Robert Brown reported Amanita muscaria to be in Australia, in his 1814 botanical appendix to Matthew Flinders' account of the Investigator voyage. However, this record demands a good helping of the healthy scepticism referred to earlier. Brown had left Australia in 1805 and collected no specimen in support of his claim, nor recorded it for any particular location in his diary. In fact no Amanita muscaria specimens are known from Australia until much later and it is possible that Brown mistook the native Amanita xanthocephala for Amanita muscaria. The two are quite different and, really, should never be confused. However, there is a specimen of the former, originally named as the latter, in the Melbourne herbarium - which lends support to the idea of mistaken identity. Moreover, Brown was not a mycologist and may have happily applied a European name after the most fleeting of glances at the Australian specimen.
In Australia Amanita muscaria is most commonly found in pine plantations, but it has also been found in Tasmanian Nothofagus forest, showing that it has adapted to a new mycorrhizal partner. A number of introduced animals and plants have become serious ecological or economic pests. Think of the rabbit and blackberry. Have any of these introduced fungi become problems? At present we don't know, but when a species such as Amanita muscaria is found in native Nothofagus forests you might wonder if it is displacing some native mycorrhizal species.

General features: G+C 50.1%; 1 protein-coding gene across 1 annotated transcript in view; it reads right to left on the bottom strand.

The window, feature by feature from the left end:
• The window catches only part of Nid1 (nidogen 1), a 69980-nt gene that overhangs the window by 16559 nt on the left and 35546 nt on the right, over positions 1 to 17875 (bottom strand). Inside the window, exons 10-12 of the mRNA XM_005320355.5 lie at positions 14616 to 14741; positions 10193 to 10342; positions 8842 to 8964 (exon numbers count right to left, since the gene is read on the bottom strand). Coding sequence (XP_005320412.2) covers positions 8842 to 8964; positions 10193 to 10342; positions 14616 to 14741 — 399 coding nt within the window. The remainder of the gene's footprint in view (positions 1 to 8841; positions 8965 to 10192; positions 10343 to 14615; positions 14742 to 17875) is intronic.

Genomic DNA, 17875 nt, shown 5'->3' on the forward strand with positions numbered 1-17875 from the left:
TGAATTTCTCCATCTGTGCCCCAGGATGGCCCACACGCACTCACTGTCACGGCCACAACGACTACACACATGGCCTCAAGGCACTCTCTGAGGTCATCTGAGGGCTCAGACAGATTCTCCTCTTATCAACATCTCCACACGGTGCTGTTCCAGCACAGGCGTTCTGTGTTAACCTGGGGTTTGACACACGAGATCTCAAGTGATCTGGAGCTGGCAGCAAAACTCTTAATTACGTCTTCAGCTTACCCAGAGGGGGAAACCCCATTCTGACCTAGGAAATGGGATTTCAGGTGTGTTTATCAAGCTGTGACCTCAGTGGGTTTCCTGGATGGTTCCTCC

On the other hand, a few Australian fungi have found their way overseas. In
1829 the stinkhorn Aseroe rubra, the first Australian fungus to be named
(by Labillardiere in 1800),
was found growing in a glasshouse at the Royal Botanic Gardens in London, on
soil imported from Australia. Well over a century later, in 1993 it was found
about 16 kilometres away from the botanic gardens and this was the first outdoor
find of the species in Europe. Another Australian stinkhorn, Anthurus archeri,
has also made its way to Europe and appears to have been carried there either
through the wool trade or by Australian soldiers who fought in France during
the First World War.